When it comes to exercising restraint as a leader, think of your self-control like a car’s gas tank: you’ve got to look at the gas gauge once in a while to see if you’re running on “empty”. That’s the analogy I use on my monthly Smartblog on Leadership post about ways to avoid losing your cool.
The ultimate breach of self-control is a tirade, outburst or some other form of completely “losing it.” However, most leaders (that’s probably you, right?) have learned to manage their emotions and rarely unleash that type of behavior on their colleagues. That doesn’t mean you are off the hook, though. Long before you blow up, there are signs that your emotional self-control is slipping, which can still be damaging to your team dynamics.
Do any of these sound familiar?
- A team member taking forever to make a point at a department meeting. Your patience is waning, so in an attempt to get the meeting back on track, you talk “over her” and complete her sentence.
- One of your direct reports is still struggling to learn a new software system that the rest of the team has already mastered. Rather than once again tutoring the employee, you’ve found it’s just easier to log in and check the report status yourself.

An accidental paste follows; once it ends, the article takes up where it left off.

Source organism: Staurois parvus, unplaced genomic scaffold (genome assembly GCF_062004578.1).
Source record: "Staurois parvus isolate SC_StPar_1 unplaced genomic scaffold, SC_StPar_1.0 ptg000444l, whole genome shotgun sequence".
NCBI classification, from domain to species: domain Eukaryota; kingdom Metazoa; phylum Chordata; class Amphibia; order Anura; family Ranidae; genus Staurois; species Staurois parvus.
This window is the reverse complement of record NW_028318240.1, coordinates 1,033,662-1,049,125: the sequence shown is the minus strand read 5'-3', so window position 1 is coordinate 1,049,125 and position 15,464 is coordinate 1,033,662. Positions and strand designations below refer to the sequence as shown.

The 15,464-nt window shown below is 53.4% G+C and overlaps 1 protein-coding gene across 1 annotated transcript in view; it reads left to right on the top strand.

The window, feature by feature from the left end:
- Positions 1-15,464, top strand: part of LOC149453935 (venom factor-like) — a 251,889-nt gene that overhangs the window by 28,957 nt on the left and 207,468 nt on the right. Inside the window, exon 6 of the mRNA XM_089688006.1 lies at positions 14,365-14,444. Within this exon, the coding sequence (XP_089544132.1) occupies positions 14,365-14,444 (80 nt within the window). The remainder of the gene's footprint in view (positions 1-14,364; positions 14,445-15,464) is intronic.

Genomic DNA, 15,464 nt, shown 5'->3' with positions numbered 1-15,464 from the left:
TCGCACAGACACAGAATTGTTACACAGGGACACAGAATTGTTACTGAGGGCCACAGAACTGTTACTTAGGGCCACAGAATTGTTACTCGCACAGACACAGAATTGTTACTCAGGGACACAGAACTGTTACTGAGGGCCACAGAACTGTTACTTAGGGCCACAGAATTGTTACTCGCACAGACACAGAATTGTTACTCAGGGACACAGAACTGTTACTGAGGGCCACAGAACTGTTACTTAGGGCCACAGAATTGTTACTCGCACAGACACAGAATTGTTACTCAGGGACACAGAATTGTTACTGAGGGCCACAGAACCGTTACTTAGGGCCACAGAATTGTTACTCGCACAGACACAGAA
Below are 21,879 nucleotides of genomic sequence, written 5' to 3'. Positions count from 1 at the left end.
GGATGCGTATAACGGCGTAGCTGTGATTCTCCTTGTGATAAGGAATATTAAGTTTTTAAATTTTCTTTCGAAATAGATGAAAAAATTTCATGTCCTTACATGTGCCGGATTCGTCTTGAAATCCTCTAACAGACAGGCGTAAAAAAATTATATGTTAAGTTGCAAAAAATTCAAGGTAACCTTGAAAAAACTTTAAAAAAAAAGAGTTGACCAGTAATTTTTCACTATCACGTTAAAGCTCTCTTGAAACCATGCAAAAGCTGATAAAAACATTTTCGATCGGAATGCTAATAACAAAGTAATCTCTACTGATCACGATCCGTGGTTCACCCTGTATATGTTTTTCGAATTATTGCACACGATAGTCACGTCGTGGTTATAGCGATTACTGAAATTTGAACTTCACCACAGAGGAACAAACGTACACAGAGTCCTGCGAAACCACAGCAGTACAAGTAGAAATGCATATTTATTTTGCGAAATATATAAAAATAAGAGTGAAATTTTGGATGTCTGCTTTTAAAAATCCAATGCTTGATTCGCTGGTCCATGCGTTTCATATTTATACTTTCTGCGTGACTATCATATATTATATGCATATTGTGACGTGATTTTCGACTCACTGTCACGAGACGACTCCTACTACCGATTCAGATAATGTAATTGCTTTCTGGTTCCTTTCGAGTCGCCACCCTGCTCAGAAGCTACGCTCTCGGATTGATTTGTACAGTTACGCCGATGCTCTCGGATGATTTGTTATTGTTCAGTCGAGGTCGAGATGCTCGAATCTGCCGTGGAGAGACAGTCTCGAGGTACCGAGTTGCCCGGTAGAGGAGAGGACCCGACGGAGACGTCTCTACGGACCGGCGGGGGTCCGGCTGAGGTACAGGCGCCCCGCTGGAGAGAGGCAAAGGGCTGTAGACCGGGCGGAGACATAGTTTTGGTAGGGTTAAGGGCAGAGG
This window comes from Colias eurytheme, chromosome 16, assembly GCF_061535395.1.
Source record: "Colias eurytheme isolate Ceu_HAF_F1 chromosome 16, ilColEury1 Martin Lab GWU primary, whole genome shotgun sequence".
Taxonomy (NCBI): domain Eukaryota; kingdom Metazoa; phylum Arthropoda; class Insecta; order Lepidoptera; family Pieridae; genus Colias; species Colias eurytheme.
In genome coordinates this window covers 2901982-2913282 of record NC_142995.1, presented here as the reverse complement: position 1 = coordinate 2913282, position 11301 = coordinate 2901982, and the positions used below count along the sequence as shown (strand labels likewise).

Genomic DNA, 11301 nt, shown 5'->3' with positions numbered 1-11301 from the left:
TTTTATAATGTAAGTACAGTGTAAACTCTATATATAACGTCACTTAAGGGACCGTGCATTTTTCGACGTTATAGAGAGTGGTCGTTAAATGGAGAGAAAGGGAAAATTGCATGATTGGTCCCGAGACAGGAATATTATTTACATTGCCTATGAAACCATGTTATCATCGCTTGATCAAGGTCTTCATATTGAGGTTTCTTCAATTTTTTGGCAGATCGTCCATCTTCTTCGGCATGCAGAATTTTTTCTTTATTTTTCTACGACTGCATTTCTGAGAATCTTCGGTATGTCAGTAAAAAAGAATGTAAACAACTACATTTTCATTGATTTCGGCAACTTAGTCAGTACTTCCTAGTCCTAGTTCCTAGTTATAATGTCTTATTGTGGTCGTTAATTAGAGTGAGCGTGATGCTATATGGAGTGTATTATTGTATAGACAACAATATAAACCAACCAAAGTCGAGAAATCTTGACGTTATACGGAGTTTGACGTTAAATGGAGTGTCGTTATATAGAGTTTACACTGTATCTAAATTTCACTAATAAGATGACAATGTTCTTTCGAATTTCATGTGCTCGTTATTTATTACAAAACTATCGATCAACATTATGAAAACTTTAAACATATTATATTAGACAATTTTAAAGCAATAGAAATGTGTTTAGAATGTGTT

- At lunch, a peer that you typically find interesting and funny to talk with suddenly annoys you for reasons you can’t explain. You cut your lunch short, citing a crammed afternoon schedule.
- You know your team is watching you, but you can’t resist rolling your eyes when the CEO takes the stage at an all-company meeting to give an “inspirational” speech.
All of these scenarios are signs that the reserves in your self-control “gas tank” are nearing “E”. While you’re too professional to have a complete meltdown, you still need to pay attention to these signs, because they telegraph to others an edginess that’s damaging to team cohesiveness. Leadership self-control is about cultivating patience in order to focus on the task at hand. Mr. People Equation put it this way:
“As a leader, you know what you want to have happen, but your people need a minute to catch up to you. Self-control is the ability to defer moving ahead in order to help your people come along with what you are trying to accomplish.”
The next time you feel your patience slipping, try the old standard of taking a deep breath and silently counting to ten before you reply. Or, you could adopt a silent mantra. I personally like “Who’s evolved?” from the movie Night at the Museum.
Photo credit: istock photo © kilukilu